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Christian in Pakistan Denied Bail in Blasphemy Case, Judge Fears Religious Extremists

A Christian man in Pakistan has been charged with blasphemy for allegedly desecrating the Quran and a judge is skeptical on granting him bail, due to pressure from the religious community.

Khuram Masih was arrested in a town near Lahore in Pakistan, early in December after his landlord, Zulfiqar Ali, told the police that Masih burned pages of the Quran to prepare tea.

According to Charisma News, willful desecration of the Quran or use of an extract in a derogatory manner is punishable with life in prison.

Despite his lawyers, Muhammad Farhad Tirmizi and Liaquat John, petitioning for his bail, Masih remains in jail. The judge in the case, Judge Anjum Raza Syed, is refusing to grant bail because the case was "very sensitive, and bail to the accused would fan religious sentiments and cause a great mishap," according to Charisma News.

In their request for bail, the lawyers stated police had registered a false case against Masih, based on word of mouth. They said that the police had not found any incriminating evidence against Masih.

Asif Aqeel, executive director of the Community Development Initiative, said that the lawyers for Masih asked for his bail too soon.

"There's no use moving for bail in the trial court, because the lower courts cannot sustain pressure in such cases," Aqeel said. "The judges in trial court are under extreme pressure from religious quarters and simply cannot set a blasphemy accused free on bail after just a month of the incident."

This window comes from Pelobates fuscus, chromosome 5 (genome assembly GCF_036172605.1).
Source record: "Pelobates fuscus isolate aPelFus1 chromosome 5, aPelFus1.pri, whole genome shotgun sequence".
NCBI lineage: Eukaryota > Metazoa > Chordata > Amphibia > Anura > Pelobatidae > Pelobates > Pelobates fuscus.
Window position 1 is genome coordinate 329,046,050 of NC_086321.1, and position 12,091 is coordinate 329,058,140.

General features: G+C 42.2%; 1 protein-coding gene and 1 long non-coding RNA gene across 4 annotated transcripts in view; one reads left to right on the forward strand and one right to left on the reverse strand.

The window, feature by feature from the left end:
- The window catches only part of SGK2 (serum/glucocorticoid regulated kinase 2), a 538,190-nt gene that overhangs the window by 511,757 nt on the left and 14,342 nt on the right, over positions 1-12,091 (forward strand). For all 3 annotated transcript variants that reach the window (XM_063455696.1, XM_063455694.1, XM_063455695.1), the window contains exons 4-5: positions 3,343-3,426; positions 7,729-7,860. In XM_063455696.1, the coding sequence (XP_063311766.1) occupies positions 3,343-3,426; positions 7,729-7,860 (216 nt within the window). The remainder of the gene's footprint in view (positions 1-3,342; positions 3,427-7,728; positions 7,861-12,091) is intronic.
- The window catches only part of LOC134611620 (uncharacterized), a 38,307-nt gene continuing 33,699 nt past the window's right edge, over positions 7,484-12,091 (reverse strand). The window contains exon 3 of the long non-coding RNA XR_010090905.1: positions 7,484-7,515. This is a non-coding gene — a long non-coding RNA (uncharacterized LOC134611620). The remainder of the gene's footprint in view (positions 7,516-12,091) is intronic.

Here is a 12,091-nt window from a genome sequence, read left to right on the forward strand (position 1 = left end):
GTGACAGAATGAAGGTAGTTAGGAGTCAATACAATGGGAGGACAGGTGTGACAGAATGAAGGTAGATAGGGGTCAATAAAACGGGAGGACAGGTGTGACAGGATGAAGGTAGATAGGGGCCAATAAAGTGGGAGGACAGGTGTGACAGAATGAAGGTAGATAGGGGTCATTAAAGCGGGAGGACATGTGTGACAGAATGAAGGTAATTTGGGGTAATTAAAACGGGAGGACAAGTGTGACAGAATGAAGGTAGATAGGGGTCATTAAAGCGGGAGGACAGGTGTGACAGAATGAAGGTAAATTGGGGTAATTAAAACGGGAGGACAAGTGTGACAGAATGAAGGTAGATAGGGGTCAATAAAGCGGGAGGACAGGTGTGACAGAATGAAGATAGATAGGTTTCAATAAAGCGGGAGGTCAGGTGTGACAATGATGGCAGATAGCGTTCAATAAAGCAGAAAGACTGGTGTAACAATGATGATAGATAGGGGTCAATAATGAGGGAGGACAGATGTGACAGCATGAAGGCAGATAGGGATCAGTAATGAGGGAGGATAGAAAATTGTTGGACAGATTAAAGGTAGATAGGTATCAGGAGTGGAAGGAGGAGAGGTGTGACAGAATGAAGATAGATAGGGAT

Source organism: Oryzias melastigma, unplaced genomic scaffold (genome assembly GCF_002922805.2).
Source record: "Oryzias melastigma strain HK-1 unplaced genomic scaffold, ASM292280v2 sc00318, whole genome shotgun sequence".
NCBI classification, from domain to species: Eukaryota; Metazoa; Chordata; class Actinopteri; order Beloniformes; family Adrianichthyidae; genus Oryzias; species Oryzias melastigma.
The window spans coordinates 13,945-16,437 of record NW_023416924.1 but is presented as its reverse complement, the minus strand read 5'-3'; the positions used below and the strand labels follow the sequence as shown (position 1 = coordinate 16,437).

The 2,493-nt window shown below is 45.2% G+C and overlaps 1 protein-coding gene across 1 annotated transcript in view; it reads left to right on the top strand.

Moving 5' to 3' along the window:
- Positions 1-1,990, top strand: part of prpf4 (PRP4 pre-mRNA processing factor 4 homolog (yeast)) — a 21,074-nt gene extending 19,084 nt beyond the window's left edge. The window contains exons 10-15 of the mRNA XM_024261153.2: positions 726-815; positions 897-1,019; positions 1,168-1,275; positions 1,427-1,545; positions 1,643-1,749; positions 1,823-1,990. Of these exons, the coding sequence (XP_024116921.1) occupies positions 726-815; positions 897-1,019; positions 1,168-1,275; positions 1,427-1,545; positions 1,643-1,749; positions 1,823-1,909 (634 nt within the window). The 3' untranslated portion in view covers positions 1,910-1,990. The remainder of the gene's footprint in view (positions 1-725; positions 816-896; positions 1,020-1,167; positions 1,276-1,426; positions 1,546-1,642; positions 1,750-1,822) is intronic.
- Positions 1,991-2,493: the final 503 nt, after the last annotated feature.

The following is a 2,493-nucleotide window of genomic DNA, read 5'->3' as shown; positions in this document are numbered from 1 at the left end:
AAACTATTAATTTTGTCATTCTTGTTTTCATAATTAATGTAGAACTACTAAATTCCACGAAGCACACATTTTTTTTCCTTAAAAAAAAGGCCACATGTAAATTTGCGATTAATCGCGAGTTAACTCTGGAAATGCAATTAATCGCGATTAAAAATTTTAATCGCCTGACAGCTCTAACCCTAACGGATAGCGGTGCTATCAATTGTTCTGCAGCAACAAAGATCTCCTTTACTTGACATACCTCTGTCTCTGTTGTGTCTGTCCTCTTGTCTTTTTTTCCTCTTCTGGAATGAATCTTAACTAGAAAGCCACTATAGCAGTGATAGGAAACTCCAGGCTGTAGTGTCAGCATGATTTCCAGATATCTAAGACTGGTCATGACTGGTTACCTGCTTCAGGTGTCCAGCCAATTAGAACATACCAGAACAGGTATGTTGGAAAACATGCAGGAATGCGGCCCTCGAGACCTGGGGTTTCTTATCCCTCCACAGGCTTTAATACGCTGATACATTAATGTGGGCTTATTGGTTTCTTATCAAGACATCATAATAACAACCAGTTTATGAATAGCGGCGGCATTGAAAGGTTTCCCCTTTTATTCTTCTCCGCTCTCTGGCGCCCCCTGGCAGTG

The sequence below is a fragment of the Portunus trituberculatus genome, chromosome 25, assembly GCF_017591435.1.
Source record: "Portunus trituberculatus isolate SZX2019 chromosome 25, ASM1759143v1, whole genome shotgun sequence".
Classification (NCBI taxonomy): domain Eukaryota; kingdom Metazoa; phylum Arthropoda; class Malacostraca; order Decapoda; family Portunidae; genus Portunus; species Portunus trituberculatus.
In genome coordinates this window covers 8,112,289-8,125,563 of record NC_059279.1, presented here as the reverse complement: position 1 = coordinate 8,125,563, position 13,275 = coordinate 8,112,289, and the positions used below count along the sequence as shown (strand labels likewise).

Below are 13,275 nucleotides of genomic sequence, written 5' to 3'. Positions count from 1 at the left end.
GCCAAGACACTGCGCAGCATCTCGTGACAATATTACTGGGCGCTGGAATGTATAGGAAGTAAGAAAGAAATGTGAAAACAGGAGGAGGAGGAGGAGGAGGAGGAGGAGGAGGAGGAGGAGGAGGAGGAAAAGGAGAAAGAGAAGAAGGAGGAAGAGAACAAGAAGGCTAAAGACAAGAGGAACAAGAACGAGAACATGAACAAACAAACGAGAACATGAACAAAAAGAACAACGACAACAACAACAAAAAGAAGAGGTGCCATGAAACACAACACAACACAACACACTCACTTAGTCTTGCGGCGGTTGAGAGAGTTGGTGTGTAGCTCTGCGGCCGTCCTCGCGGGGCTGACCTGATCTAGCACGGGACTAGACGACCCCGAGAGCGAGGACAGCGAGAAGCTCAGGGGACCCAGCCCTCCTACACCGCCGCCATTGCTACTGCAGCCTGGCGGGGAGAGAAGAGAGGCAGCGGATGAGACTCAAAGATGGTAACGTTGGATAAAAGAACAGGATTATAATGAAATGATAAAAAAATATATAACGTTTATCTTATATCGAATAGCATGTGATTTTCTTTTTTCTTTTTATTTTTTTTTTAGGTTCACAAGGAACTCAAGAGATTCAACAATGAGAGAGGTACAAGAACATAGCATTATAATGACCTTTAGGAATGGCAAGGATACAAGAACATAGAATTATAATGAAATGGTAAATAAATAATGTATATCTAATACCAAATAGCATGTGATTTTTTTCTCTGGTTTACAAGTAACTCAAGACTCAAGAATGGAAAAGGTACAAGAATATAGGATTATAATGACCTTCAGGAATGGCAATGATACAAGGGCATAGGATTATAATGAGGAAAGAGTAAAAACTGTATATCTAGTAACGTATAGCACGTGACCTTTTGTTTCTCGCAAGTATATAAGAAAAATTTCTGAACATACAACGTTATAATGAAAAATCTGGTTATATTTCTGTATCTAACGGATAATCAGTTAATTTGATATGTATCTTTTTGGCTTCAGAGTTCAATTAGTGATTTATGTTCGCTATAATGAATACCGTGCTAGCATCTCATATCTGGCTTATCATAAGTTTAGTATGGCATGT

Aqeel also said that most blasphemy cases receive a guilty verdict due to pressure from Muslims.

"It is very unfortunate for those accused of blasphemy, but this is how the legal system of Pakistan operates," Aqeel added. "The accused have to spend several months, even years, in jail without bail, just because the judges are unwilling to put their own lives at risk from religious extremists.

Ali told police that he and other neighbors tried to stop Masih from burning pages of the Quran, but he refused and fled his home when Ali arrived. Masih's lawyers claim that charges against him were made up and baseless because Ali never witnessed the incident.

Masih has said that charges are fabricated and stem from an earlier argument with Ali over rent, according to the Persecution Times.

"The charges are completely fabricated," Masih said. "Ali has accused me of burning pages of a quranic booklet that had been [later] placed in a cavity in the wall [to keep them from touching the floor]."

Masih claims that the walls in his room are cemented and there's no hole or cavity where the burnt pages could have been placed.

One of Masih's neighbors told Ali that he had seen Masih and his wife burning pages of the Quran to make tea. He reportedly spread the news to other Muslims in the neighborhood, according to a First Information Report.

This led to a crowd of Muslims gathering outside Masih's house, shouting slanders towards Christians. Muslim leaders also made announcements from mosques, asking for severe punishment of the Christians.

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